Third, and most dramatically, the Bush campaign created a commercial for the 2004 presidential election, in which the president was credited with spreading freedom to Afghanistan and Iraq. This TV commercial captured the attention and incited the anger of many, including Iraqi soccer players and citizens. The ad declared, “Freedom is spreading through the world like a sunrise. And this Olympics there will be two more free nations. And two fewer terrorist regimes.” Against the images of Olympic athletes appeared graphics of the Afghani and Iraqi flags. In this way, the commercial positioned President Bush as responsible not only for the success of these Olympic athletes but also for the growth of democracy around the world. In the words of the Bush campaign, the ad was not “about politics. It's about the fact that our nation has been successful in helping spread freedom all around the world.”

Such a fact was challenged by many who charged the president with inappropriately politicizing the Olympic Games. Officials from the United States Olympic Committee and the International Olympic Committee denounced the ad. Meanwhile, members of the Iraqi national soccer team angrily distanced themselves from the Bush campaign's claims. One player stated, "You cannot speak about a team that represents freedom. We do not have freedom in Iraq, we have an occupying force." Another asked of Bush, "How will he meet his God, having slaughtered so many men and women? He has committed so many crimes." One more added, "I have a message for George Bush: Calm down a little bit. We want to live. Stop killing civilians. Help rebuild Iraq instead of destroying it.”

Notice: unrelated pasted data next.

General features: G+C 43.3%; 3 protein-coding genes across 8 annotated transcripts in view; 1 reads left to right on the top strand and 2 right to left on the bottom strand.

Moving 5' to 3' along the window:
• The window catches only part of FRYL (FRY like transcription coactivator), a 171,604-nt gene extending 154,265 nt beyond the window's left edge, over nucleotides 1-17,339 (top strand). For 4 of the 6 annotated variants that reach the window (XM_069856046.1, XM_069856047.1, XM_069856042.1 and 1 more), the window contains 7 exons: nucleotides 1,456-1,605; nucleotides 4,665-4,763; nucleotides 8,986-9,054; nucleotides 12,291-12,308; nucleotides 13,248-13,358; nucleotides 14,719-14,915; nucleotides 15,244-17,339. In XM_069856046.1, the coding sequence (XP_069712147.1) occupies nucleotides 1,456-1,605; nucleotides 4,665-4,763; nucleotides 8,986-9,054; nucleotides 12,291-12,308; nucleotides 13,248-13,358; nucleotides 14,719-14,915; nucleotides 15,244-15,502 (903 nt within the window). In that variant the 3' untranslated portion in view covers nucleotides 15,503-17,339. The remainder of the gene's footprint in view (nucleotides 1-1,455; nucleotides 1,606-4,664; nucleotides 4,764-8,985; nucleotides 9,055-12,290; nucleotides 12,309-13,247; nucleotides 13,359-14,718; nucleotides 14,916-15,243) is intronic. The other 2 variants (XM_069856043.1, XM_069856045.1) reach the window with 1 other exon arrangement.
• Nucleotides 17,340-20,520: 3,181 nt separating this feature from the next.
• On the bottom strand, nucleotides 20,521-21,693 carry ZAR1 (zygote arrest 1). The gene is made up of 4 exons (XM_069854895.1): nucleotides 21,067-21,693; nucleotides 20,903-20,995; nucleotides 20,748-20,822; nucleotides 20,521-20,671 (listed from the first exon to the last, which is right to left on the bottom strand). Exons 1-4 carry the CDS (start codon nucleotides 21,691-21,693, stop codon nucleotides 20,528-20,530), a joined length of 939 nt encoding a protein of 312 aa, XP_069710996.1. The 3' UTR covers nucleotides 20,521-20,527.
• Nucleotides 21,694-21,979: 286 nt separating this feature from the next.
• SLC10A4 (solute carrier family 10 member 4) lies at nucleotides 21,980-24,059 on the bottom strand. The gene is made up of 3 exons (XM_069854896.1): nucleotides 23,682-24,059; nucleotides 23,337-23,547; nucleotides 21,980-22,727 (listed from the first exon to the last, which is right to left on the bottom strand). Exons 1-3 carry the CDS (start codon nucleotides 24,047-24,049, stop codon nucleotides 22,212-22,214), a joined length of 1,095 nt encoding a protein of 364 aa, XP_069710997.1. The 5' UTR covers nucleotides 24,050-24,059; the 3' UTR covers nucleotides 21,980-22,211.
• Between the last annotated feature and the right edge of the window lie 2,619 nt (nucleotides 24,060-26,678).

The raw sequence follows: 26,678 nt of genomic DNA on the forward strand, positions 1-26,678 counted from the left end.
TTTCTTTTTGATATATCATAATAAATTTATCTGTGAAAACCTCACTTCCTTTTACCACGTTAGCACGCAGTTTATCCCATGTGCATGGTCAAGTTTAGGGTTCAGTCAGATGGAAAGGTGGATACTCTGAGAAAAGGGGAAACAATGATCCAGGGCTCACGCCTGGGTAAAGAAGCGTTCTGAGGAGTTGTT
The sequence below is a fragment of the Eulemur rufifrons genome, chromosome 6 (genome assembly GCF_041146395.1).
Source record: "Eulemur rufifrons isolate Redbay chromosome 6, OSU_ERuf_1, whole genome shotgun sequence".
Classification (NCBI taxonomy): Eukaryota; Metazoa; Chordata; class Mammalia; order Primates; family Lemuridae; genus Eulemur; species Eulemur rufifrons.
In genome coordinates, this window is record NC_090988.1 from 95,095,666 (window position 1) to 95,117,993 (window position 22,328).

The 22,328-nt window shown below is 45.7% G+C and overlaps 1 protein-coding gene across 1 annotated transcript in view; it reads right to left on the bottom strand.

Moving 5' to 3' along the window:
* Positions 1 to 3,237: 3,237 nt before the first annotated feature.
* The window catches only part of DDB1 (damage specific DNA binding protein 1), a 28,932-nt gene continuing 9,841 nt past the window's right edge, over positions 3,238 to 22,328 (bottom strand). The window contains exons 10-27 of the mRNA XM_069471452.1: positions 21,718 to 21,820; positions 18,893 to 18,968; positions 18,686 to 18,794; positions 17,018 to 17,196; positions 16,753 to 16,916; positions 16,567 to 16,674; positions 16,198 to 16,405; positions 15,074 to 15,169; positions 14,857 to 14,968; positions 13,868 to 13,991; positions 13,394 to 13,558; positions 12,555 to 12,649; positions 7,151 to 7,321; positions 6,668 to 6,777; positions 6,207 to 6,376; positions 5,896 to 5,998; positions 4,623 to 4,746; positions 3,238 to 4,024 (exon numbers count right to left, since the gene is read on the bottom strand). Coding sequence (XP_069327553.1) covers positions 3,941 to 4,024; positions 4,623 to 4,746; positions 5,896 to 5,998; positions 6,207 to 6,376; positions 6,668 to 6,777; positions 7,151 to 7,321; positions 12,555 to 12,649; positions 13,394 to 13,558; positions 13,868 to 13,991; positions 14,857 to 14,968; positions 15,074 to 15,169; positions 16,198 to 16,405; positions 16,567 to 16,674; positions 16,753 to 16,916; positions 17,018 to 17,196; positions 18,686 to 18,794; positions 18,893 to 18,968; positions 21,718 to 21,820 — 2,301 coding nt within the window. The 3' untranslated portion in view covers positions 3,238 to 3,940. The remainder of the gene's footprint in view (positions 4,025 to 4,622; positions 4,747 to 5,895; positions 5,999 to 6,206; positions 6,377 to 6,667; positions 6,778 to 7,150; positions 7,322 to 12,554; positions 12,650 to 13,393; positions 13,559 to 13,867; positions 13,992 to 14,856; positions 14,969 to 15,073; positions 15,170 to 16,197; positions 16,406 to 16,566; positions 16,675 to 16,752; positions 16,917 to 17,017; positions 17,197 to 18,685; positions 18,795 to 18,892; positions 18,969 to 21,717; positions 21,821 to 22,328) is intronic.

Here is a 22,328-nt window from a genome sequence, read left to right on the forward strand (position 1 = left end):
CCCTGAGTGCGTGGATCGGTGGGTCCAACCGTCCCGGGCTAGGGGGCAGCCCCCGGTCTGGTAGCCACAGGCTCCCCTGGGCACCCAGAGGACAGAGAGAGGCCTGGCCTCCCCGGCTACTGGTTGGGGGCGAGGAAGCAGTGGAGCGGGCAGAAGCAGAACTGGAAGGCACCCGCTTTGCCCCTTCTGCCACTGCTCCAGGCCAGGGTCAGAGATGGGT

As the above comments make clear, Bush's effort to capitalize on the Iraqi team's success symbolizes the contradictions of a president who claims to value democracy as he pursues policies that undermine it. Indeed, even as the president declares that “freedom is on the march,” the ongoing war in Iraq spotlights the failure of the U.S. to promote any genuine conception of democratic practice. Stated simply, democratic freedom cannot be reduced to the institution of free elections. Rather, democracy can only exist when collective self-rule is enabled. In a limited and partial way, individual Iraqi athletes offered a lesson in democratic practice, not because they could be appropriated as symbols of freedom as defined by the president, but because through their words they revealed the necessity of a dynamic and engaged public.

The Bush administration's use of the Iraqi national soccer team as a metaphor for democracy mirrors the articulation of democratic citizenship in the United States during the war on terror. Americans too often are citizens in name only, expected to comply dutifully with the president's policies, even as legislation such as the Patriot Act have eroded fundamental civil liberties that should be guaranteed. In this way, the attempt to use Iraq's soccer success for political gain was less about celebrating democracy in Iraq than it was about suppressing democracy in the United States. Thus, the resistance of Iraqi athletes provides an important symbol for each of us who aim to cultivate productive democratic politics. Indeed, the Iraqi national soccer team reminds us that collective self-rule requires active participation, open deliberation, and ongoing struggle.

About the author (s)

Michael L. Butterworth

Bowling Green State University